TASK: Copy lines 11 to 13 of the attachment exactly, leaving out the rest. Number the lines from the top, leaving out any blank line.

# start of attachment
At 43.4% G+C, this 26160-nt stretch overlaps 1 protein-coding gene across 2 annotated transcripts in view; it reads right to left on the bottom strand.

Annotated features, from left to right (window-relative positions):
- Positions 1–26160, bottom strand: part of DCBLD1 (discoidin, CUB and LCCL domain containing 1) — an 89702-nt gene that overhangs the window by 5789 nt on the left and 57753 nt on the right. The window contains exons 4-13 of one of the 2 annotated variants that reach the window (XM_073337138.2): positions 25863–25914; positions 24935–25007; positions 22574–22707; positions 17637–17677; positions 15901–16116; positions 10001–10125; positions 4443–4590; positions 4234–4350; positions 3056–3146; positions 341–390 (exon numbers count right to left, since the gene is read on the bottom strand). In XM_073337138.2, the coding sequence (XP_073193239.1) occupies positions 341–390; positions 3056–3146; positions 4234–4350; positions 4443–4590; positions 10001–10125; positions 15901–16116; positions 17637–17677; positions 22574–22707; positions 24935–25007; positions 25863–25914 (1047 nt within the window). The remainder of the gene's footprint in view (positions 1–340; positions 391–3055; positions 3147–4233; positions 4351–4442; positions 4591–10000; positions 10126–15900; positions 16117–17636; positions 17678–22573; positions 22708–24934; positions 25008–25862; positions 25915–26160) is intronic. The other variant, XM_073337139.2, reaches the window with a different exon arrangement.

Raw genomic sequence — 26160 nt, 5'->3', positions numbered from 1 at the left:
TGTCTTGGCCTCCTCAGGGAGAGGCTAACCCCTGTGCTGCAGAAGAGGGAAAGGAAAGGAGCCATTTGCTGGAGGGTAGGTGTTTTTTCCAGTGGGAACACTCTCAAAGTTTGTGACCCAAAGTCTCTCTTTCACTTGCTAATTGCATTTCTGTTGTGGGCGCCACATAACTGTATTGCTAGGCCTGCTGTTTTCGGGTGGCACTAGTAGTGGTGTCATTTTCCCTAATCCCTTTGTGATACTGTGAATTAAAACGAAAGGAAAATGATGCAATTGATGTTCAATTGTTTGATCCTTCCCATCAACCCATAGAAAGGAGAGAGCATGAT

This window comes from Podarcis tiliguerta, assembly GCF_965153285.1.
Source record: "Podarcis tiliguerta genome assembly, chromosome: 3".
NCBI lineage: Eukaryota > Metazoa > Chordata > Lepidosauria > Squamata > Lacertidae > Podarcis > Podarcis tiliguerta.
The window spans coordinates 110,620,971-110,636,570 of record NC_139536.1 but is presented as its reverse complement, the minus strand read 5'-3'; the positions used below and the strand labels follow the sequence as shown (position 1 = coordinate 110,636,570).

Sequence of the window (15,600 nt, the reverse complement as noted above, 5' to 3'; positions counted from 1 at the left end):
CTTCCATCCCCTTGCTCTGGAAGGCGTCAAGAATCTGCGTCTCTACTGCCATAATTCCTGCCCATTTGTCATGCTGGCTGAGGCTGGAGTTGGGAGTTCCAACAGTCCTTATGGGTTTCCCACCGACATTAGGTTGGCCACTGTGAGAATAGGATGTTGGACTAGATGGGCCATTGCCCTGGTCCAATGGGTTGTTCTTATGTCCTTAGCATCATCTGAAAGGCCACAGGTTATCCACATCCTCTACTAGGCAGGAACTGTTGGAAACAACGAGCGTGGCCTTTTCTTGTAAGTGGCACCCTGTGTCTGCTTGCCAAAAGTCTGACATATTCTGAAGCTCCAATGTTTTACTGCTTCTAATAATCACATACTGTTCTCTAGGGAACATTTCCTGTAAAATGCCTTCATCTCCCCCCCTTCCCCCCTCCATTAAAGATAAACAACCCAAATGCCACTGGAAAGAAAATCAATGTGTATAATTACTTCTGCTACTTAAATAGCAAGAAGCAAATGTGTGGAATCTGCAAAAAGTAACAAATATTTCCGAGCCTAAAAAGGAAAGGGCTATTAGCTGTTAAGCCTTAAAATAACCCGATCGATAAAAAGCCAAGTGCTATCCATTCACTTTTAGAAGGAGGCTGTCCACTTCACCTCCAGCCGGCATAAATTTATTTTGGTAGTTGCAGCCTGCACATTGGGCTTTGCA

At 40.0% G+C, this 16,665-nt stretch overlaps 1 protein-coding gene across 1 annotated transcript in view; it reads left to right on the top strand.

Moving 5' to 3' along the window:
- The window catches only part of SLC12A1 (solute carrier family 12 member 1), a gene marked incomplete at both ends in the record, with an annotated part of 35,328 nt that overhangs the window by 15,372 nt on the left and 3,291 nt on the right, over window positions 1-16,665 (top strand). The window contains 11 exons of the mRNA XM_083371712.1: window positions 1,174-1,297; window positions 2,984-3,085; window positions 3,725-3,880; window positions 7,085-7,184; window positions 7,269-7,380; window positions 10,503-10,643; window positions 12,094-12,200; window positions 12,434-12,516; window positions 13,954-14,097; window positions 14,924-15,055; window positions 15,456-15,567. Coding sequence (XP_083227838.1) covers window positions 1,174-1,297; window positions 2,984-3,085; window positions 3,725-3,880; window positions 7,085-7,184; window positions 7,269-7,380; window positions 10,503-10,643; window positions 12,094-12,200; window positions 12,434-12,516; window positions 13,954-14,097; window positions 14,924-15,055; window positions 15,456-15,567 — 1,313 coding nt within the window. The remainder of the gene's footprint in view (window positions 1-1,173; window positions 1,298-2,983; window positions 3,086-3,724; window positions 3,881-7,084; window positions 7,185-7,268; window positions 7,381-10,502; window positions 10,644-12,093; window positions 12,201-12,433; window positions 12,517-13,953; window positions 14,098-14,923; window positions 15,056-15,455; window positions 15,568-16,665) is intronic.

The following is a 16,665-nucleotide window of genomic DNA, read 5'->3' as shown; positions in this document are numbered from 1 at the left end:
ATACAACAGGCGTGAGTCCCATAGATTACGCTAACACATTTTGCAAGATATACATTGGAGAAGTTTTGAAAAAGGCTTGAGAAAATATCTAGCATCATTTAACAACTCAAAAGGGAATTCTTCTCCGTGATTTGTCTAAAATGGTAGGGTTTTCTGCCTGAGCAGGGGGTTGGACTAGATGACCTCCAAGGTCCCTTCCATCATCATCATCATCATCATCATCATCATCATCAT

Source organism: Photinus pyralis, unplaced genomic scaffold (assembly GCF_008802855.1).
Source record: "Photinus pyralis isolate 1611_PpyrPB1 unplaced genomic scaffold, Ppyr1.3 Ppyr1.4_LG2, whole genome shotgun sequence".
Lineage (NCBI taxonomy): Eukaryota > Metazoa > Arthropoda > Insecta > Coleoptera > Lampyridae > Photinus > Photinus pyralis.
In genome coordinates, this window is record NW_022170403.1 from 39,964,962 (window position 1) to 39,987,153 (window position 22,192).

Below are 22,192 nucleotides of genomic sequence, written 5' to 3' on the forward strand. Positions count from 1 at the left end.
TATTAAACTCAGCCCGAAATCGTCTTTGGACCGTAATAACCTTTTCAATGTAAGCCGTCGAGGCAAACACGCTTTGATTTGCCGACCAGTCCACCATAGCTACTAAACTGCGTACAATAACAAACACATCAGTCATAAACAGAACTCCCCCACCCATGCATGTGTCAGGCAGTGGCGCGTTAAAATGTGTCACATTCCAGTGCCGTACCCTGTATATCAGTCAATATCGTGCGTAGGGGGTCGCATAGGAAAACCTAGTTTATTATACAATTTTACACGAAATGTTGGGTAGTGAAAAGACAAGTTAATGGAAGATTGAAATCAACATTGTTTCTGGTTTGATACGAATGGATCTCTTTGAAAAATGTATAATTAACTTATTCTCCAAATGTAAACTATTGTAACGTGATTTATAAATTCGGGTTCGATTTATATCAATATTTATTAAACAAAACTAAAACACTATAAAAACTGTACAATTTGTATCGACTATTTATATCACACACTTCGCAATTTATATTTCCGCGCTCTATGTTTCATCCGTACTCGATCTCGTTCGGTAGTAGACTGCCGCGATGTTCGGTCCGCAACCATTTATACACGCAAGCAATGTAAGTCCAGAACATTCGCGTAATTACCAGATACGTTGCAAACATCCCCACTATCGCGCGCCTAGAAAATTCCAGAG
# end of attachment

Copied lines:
CTTCCATCCCCTTGCTCTGGAAGGCGTCAAGAATCTGCGTCTCTACTGCCATAATTCCTGCCCATTTGTCATGCTGGCTGAGGCTGGAGTTGGGAGTTCCAACAGTCCTTATGGGTTTCCCACCGACATTAGGTTGGCCACTGTGAGAATAGGATGTTGGACTAGATGGGCCATTGCCCTGGTCCAATGGGTTGTTCTTATGTCCTTAGCATCATCTGAAAGGCCACAGGTTATCCACATCCTCTACTAGGCAGGAACTGTTGGAAACAACGAGCGTGGCCTTTTCTTGTAAGTGGCACCCTGTGTCTGCTTGCCAAAAGTCTGACATATTCTGAAGCTCCAATGTTTTACTGCTTCTAATAATCACATACTGTTCTCTAGGGAACATTTCCTGTAAAATGCCTTCATCTCCCCCCCTTCCCCCCTCCATTAAAGATAAACAACCCAAATGCCACTGGAAAGAAAATCAATGTGTATAATTACTTCTGCTACTTAAATAGCAAGAAGCAAATGTGTGGAATCTGCAAAAAGTAACAAATATTTCCGAGCCTAAAAAGGAAAGGGCTATTAGCTGTTAAGCCTTAAAATAACCCGATCGATAAAAAGCCAAGTGCTATCCATTCACTTTTAGAAGGAGGCTGTCCACTTCACCTCCAGCCGGCATAAATTTATTTTGGTAGTTGCAGCCTGCACATTGGGCTTTGCA

At 40.0% G+C, this 16,665-nt stretch overlaps 1 protein-coding gene across 1 annotated transcript in view; it reads left to right on the top strand.

Moving 5' to 3' along the window: